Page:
The lines between what constitutes migration and what constitutes human trafficking are messy at best. State policies rarely acknowledge the lived experiences of migrants, and too often the laws and policies meant to protect individuals ultimately increase the challenges faced by migrants and their kin. In some cases, the laws themselves lead to illegality or statelessness, particularly for migrant mothers and their children.
Crossing the Gulf tells the stories of the intimate lives of migrants in the Gulf cities of Dubai, Abu Dhabi, and Kuwait City. Pardis Mahdavi reveals the interconnections between migration and emotion, between family and state policy, and shows how migrants can be both mobilized and immobilized by their family relationships and the bonds of love they share across borders. The result is an absorbing and literally moving ethnography that illuminates the mutually reinforcing and constitutive forces that impact the lives of migrants and their loved ones—and how profoundly migrants are underserved by policies that more often lead to their illegality, statelessness, deportation, detention, and abuse than to their aid.
About the author
Pardis Mahdavi is Associate Professor and Chair of Anthropology at Pomona College. She is the author of Passionate Uprisings: Iran's Sexual Revolution (Stanford, 2008) and Gridlock: Labor, Migration, and Human Trafficking in Dubai (Stanford, 2011). She has been a Woodrow Wilson Center Fellow and a Google Ideas Fellow.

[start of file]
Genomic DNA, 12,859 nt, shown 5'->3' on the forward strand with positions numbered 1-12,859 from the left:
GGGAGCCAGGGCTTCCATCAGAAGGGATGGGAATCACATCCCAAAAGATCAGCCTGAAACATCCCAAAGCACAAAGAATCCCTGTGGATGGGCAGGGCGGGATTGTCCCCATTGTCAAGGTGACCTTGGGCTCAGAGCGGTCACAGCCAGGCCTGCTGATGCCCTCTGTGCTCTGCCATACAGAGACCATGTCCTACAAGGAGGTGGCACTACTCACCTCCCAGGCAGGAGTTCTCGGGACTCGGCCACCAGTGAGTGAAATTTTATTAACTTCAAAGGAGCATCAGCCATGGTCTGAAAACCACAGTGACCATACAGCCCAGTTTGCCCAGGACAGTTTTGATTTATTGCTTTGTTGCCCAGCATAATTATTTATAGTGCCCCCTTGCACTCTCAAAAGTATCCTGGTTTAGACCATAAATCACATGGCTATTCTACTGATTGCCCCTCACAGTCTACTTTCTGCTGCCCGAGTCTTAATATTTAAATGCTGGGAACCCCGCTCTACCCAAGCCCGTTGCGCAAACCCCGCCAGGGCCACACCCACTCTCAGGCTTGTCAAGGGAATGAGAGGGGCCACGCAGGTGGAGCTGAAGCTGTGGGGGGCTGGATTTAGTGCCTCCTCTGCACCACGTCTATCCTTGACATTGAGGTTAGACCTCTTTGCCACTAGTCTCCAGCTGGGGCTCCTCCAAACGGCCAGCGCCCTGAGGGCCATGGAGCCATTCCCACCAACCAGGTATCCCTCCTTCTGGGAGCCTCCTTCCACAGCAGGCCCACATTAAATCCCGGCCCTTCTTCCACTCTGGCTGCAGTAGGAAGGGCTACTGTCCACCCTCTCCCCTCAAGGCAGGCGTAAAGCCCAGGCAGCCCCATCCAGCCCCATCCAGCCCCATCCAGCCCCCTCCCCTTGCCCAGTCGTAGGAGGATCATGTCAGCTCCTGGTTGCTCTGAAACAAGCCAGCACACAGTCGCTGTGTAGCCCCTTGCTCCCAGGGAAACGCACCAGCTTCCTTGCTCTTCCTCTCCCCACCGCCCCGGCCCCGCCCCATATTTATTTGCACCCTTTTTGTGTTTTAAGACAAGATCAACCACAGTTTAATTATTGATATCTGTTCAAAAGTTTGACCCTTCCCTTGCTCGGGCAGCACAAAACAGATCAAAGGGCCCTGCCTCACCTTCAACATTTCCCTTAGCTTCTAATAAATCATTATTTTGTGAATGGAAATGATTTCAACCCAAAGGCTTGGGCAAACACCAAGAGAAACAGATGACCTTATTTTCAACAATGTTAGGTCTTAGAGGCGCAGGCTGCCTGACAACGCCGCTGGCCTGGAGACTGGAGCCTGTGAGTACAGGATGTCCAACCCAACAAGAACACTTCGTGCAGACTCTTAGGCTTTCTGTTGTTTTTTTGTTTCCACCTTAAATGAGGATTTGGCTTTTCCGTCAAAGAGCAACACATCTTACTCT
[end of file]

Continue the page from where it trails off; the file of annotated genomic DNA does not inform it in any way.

"Crossing the Gulf is a path breaking book that offers a powerful and poignant analysis of women's intimate lives lived in migration. Pardis Mahdavi adeptly reveals migrant women's complex subjectivities and agentic power amid the structural contradictions of national development, migration-securitization policies and citizenship laws."
—Christine Chin, American University
"Crossing the Gulf paints an intimate portrait of laborers, attentive to their diverse circumstances, contexts, and histories. Pardis Mahdavi has found the anthropological sweet spot—her work is deeply engaged in scholarly conversations, has clear application to policymakers and the regulations they steward, and is penned in the broadly engaging style of the best public anthropology. This book is a gem."
—Andrew Gardner, University of Puget Sound